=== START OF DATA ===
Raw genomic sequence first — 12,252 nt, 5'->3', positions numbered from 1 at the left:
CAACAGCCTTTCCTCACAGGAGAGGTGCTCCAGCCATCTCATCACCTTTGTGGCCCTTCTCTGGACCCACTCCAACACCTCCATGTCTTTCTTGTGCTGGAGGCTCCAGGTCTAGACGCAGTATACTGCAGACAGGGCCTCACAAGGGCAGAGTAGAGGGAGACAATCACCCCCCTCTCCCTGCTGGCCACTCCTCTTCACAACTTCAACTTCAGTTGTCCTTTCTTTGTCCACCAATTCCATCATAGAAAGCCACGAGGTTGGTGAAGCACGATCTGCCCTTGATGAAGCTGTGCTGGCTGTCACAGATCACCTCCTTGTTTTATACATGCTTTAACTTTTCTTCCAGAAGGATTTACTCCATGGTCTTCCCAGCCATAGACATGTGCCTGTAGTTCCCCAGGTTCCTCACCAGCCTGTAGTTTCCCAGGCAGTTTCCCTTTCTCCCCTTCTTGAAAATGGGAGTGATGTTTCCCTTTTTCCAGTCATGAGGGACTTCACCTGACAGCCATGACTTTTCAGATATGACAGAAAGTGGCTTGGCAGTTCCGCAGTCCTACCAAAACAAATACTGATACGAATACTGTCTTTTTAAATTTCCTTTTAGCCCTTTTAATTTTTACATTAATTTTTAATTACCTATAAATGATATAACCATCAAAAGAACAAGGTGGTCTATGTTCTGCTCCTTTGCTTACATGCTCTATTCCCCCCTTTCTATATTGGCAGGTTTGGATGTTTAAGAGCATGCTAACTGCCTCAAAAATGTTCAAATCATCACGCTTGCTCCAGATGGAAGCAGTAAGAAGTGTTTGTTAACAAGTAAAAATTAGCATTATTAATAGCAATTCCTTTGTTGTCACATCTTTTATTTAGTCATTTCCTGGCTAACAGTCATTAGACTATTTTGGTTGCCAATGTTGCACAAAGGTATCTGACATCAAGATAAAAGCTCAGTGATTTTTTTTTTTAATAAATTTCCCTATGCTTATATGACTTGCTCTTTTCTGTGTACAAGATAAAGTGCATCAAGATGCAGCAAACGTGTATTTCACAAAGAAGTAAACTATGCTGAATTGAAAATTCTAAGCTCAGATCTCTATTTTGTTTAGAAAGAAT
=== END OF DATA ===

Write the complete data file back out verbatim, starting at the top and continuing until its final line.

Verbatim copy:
Raw genomic sequence first — 12,252 nt, 5'->3', positions numbered from 1 at the left:
CAACAGCCTTTCCTCACAGGAGAGGTGCTCCAGCCATCTCATCACCTTTGTGGCCCTTCTCTGGACCCACTCCAACACCTCCATGTCTTTCTTGTGCTGGAGGCTCCAGGTCTAGACGCAGTATACTGCAGACAGGGCCTCACAAGGGCAGAGTAGAGGGAGACAATCACCCCCCTCTCCCTGCTGGCCACTCCTCTTCACAACTTCAACTTCAGTTGTCCTTTCTTTGTCCACCAATTCCATCATAGAAAGCCACGAGGTTGGTGAAGCACGATCTGCCCTTGATGAAGCTGTGCTGGCTGTCACAGATCACCTCCTTGTTTTATACATGCTTTAACTTTTCTTCCAGAAGGATTTACTCCATGGTCTTCCCAGCCATAGACATGTGCCTGTAGTTCCCCAGGTTCCTCACCAGCCTGTAGTTTCCCAGGCAGTTTCCCTTTCTCCCCTTCTTGAAAATGGGAGTGATGTTTCCCTTTTTCCAGTCATGAGGGACTTCACCTGACAGCCATGACTTTTCAGATATGACAGAAAGTGGCTTGGCAGTTCCGCAGTCCTACCAAAACAAATACTGATACGAATACTGTCTTTTTAAATTTCCTTTTAGCCCTTTTAATTTTTACATTAATTTTTAATTACCTATAAATGATATAACCATCAAAAGAACAAGGTGGTCTATGTTCTGCTCCTTTGCTTACATGCTCTATTCCCCCCTTTCTATATTGGCAGGTTTGGATGTTTAAGAGCATGCTAACTGCCTCAAAAATGTTCAAATCATCACGCTTGCTCCAGATGGAAGCAGTAAGAAGTGTTTGTTAACAAGTAAAAATTAGCATTATTAATAGCAATTCCTTTGTTGTCACATCTTTTATTTAGTCATTTCCTGGCTAACAGTCATTAGACTATTTTGGTTGCCAATGTTGCACAAAGGTATCTGACATCAAGATAAAAGCTCAGTGATTTTTTTTTTTAATAAATTTCCCTATGCTTATATGACTTGCTCTTTTCTGTGTACAAGATAAAGTGCATCAAGATGCAGCAAACGTGTATTTCACAAAGAAGTAAACTATGCTGAATTGAAAATTCTAAGCTCAGATCTCTATTTTGTTTAGAAAGAAT